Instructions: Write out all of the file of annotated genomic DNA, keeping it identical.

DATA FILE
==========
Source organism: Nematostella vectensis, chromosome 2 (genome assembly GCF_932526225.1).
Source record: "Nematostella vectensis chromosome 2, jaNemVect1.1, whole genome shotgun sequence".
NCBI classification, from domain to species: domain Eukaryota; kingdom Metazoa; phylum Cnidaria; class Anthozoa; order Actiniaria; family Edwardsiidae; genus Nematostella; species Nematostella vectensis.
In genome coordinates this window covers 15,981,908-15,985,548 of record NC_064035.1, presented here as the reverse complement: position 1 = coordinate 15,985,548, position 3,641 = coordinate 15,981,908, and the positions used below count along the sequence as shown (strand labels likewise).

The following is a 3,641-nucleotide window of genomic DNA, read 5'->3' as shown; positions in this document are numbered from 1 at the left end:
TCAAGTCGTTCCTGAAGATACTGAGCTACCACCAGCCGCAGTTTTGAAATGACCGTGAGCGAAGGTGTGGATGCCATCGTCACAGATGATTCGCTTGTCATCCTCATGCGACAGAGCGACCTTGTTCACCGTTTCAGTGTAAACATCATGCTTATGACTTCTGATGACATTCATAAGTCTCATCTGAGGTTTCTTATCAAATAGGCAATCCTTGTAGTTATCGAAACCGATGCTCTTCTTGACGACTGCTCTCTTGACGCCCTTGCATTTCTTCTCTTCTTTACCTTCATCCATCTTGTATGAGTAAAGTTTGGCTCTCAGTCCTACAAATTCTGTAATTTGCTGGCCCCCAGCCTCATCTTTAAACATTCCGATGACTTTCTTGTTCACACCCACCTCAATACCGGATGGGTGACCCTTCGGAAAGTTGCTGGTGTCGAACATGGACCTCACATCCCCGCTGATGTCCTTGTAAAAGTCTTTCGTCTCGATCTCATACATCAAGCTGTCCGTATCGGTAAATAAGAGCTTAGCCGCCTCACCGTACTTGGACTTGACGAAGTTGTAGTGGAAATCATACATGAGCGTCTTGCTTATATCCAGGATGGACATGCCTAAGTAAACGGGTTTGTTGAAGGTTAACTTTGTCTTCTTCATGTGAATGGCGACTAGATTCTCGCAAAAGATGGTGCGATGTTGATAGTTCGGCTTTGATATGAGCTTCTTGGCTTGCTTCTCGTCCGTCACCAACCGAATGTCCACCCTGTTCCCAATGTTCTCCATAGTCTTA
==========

Source organism: Nematostella vectensis, chromosome 2 (genome assembly GCF_932526225.1).
Source record: "Nematostella vectensis chromosome 2, jaNemVect1.1, whole genome shotgun sequence".
NCBI classification, from domain to species: domain Eukaryota; kingdom Metazoa; phylum Cnidaria; class Anthozoa; order Actiniaria; family Edwardsiidae; genus Nematostella; species Nematostella vectensis.
In genome coordinates this window covers 15,981,908-15,985,548 of record NC_064035.1, presented here as the reverse complement: position 1 = coordinate 15,985,548, position 3,641 = coordinate 15,981,908, and the positions used below count along the sequence as shown (strand labels likewise).

The following is a 3,641-nucleotide window of genomic DNA, read 5'->3' as shown; positions in this document are numbered from 1 at the left end:
TCAAGTCGTTCCTGAAGATACTGAGCTACCACCAGCCGCAGTTTTGAAATGACCGTGAGCGAAGGTGTGGATGCCATCGTCACAGATGATTCGCTTGTCATCCTCATGCGACAGAGCGACCTTGTTCACCGTTTCAGTGTAAACATCATGCTTATGACTTCTGATGACATTCATAAGTCTCATCTGAGGTTTCTTATCAAATAGGCAATCCTTGTAGTTATCGAAACCGATGCTCTTCTTGACGACTGCTCTCTTGACGCCCTTGCATTTCTTCTCTTCTTTACCTTCATCCATCTTGTATGAGTAAAGTTTGGCTCTCAGTCCTACAAATTCTGTAATTTGCTGGCCCCCAGCCTCATCTTTAAACATTCCGATGACTTTCTTGTTCACACCCACCTCAATACCGGATGGGTGACCCTTCGGAAAGTTGCTGGTGTCGAACATGGACCTCACATCCCCGCTGATGTCCTTGTAAAAGTCTTTCGTCTCGATCTCATACATCAAGCTGTCCGTATCGGTAAATAAGAGCTTAGCCGCCTCACCGTACTTGGACTTGACGAAGTTGTAGTGGAAATCATACATGAGCGTCTTGCTTATATCCAGGATGGACATGCCTAAGTAAACGGGTTTGTTGAAGGTTAACTTTGTCTTCTTCATGTGAATGGCGACTAGATTCTCGCAAAAGATGGTGCGATGTTGATAGTTCGGCTTTGATATGAGCTTCTTGGCTTGCTTCTCGTCCGTCACCAACCGAATGTCCACCCTGTTCCCAATGTTCTCCATAGTCTTA